If you’re planning a rural trip in the United States in the near future, we definitely recommend hiring a wildlife guide. Maybe you’d like to safely see grizzlies in Alaska with Zack Tappan or laugh at playful sea otters off the California coast with Chris Match or see pelicans in the Florida everglades with Ron Wofford; whatever critters you’re keen to catch sight of, the best and safest way to do so is to hire a professional US guide.
Smokey is Old. Like, Grandpa Old
Smokey the Bear first appeared on the poster above in August of 1944, meaning he’s 70 years old. That means so far he’s lived about three times longer than a normal bear.
He’s a War Hero
During World War II, wood was a necessary commodity and the last thing the government wanted was to lose it to forest fires, especially given the fact most able-bodies were overseas. So the forest service began pasting colourful posters all over the country to educate the public about how to prevent fires.
He got Bambi’s Job
Smokey the bear was actually pre-dated by Walt Disney’s famous character Bambi. The cuddly baby deer first made its debut in 1942 in a full-length animated film and soon after Walt allowed Bambi to appear in fire prevention public service ads. But, the contract to use Bambi was only 12 months long so once it was up, the Forest Service chose a bear and named him after “Smokey” Joe Martin, an NYC Fire Dept hero.
Smokey Died in 1976
For 26 years Smokey was embodied in a very real black bear that was rescued from a wildfire in New Mexico in 1950. The cub sustained burns on his paws and hind legs but was nursed back to health and named “Smokey Bear” after the mascot. He lived at the National Zoo for 26 years and had so many visitors and letters addressed to him (up to 13,000 a week) that the US Postal Service gave him his own zip code. Smokey died on Nov. 9, 19776 and his remains were returned to New Mexico and buried at what is now Smokey Bear Historical Park.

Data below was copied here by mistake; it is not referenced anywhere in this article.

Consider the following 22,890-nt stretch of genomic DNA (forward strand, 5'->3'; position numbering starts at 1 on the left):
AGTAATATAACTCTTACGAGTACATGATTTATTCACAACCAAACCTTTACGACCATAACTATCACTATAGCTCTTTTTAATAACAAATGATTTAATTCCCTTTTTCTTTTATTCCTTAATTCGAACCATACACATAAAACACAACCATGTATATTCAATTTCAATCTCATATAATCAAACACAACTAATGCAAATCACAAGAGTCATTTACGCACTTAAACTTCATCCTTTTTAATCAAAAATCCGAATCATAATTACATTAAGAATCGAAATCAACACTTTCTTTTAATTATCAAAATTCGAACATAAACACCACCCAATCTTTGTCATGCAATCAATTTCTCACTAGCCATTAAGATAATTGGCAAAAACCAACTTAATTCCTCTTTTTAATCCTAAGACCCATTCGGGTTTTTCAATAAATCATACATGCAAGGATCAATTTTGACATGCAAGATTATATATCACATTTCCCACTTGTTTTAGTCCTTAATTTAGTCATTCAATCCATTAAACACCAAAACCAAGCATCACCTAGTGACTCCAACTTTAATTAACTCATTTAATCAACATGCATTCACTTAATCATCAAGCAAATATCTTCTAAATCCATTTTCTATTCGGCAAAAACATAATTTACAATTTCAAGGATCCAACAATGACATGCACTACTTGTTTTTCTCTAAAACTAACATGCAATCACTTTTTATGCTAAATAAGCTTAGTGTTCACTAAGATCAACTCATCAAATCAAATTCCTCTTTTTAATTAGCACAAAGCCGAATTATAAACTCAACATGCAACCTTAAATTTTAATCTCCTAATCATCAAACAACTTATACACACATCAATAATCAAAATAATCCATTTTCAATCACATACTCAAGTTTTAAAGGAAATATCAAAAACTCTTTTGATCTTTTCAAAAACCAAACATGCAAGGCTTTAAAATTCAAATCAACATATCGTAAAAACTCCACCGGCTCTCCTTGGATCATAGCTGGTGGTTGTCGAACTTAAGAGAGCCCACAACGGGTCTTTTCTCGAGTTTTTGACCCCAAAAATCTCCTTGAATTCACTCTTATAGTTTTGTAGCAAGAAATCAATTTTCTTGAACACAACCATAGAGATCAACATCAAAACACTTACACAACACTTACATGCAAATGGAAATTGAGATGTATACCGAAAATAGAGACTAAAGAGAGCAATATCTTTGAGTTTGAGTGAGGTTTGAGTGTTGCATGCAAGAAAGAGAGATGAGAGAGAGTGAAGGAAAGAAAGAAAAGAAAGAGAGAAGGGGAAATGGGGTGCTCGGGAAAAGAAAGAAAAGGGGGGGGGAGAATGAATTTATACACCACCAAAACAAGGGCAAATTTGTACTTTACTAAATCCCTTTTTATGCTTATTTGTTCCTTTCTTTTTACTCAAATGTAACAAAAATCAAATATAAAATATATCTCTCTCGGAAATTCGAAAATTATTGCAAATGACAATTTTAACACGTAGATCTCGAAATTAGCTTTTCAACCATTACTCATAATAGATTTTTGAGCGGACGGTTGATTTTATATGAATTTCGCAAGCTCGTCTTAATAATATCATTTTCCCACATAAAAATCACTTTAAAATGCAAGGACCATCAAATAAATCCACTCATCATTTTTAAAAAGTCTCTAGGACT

Smokey is a Pop Star
There’s no doubt Smokey the Bear is an icon. But did you know he had a successful pop song named for him in 1952 or that he made a cameo appearance in the Walt Disney movie In the Bag? He’s also appeared in a radio series, a Little Golden Book for kids, an ABC animated series, and, of course, innumerable posters and advertisements. Smokey also has a YouTube channel, Twitter account and Facebook profile with hundreds of thousands of followers.
He has Three Bosses
The character of Smokey the Bear was created by artist Harold Rosenberg but is now administered by three entities: the United States Forest Service, the National Association of State Foresters, and the Ad Council. The name and image are protected by U.S. federal law, specifically the Smokey Bear Act of 1952. Interestingly, during the 16-day government shutdown in October 2013, Smokey the Bear was laid off. That is, a statue outside of the US Forest Service office in Sisters, Oregon sported a “Laid Off” sign because all Forest Service employees had to take temporary leave during the shutdown, which was brought about when the two sides of Congress failed to agree on a 2014 budget.
Smokey Just had a Face Lift
For his 70th birthday, Smokey was awarded a new, more “huggable” look thanks to a campaign created for free by agency FCB West. In fact, Smokey the Bear and his message about preventing wildfires is one of the most successful Public Service Announcement campaigns in US history. During his lifetime, Smokey has received 1.4 billion in donated air time and ad space from media companies. And all this messaging has worked because no less than 96 percent of the American population recognize Smokey and, more importantly, the average number of acres lost annually to wildfire has decreased from 22 million in 1944 to an average of 6.7 million today.
Smokey’s Relationship to the Bandit
Ever wonder why truckers will call a state trooper “Smokey”? It actually relates back to Smokey the Bear and, more specifically, his hat. Smokey is always seen wearing the campaign hat of the US National Park Service. In fact, the hat has become so synonymous with the character, it’s referred to as the “Smokey Bear.” And that same style of hat is worn by state police officers.